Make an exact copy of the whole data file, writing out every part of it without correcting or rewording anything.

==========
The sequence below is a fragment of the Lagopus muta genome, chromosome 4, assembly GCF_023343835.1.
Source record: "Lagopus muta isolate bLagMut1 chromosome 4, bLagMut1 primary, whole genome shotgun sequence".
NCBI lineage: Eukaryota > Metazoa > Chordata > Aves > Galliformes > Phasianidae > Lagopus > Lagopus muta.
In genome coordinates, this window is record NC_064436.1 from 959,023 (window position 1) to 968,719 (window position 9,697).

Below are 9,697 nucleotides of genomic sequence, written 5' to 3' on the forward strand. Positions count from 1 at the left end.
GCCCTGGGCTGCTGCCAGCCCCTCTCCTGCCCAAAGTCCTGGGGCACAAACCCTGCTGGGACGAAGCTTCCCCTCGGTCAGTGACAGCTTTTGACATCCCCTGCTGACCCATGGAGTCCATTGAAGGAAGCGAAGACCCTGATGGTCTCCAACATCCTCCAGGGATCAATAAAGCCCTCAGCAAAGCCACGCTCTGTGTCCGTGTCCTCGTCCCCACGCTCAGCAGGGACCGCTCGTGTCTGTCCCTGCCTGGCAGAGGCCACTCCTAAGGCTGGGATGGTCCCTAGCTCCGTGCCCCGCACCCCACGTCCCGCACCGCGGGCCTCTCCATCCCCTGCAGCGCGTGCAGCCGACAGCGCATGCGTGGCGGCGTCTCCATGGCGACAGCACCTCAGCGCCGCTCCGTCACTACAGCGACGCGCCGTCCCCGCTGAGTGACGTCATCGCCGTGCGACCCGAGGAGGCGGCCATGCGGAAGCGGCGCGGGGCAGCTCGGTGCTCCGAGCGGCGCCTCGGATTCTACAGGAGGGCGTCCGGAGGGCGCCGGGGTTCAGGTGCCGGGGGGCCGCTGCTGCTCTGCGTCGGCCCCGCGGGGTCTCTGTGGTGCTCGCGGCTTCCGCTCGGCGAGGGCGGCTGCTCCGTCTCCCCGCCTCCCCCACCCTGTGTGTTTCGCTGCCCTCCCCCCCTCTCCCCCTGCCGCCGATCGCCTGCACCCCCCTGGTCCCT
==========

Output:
The sequence below is a fragment of the Lagopus muta genome, chromosome 4, assembly GCF_023343835.1.
Source record: "Lagopus muta isolate bLagMut1 chromosome 4, bLagMut1 primary, whole genome shotgun sequence".
NCBI lineage: Eukaryota > Metazoa > Chordata > Aves > Galliformes > Phasianidae > Lagopus > Lagopus muta.
In genome coordinates, this window is record NC_064436.1 from 959,023 (window position 1) to 968,719 (window position 9,697).

Below are 9,697 nucleotides of genomic sequence, written 5' to 3' on the forward strand. Positions count from 1 at the left end.
GCCCTGGGCTGCTGCCAGCCCCTCTCCTGCCCAAAGTCCTGGGGCACAAACCCTGCTGGGACGAAGCTTCCCCTCGGTCAGTGACAGCTTTTGACATCCCCTGCTGACCCATGGAGTCCATTGAAGGAAGCGAAGACCCTGATGGTCTCCAACATCCTCCAGGGATCAATAAAGCCCTCAGCAAAGCCACGCTCTGTGTCCGTGTCCTCGTCCCCACGCTCAGCAGGGACCGCTCGTGTCTGTCCCTGCCTGGCAGAGGCCACTCCTAAGGCTGGGATGGTCCCTAGCTCCGTGCCCCGCACCCCACGTCCCGCACCGCGGGCCTCTCCATCCCCTGCAGCGCGTGCAGCCGACAGCGCATGCGTGGCGGCGTCTCCATGGCGACAGCACCTCAGCGCCGCTCCGTCACTACAGCGACGCGCCGTCCCCGCTGAGTGACGTCATCGCCGTGCGACCCGAGGAGGCGGCCATGCGGAAGCGGCGCGGGGCAGCTCGGTGCTCCGAGCGGCGCCTCGGATTCTACAGGAGGGCGTCCGGAGGGCGCCGGGGTTCAGGTGCCGGGGGGCCGCTGCTGCTCTGCGTCGGCCCCGCGGGGTCTCTGTGGTGCTCGCGGCTTCCGCTCGGCGAGGGCGGCTGCTCCGTCTCCCCGCCTCCCCCACCCTGTGTGTTTCGCTGCCCTCCCCCCCTCTCCCCCTGCCGCCGATCGCCTGCACCCCCCTGGTCCCT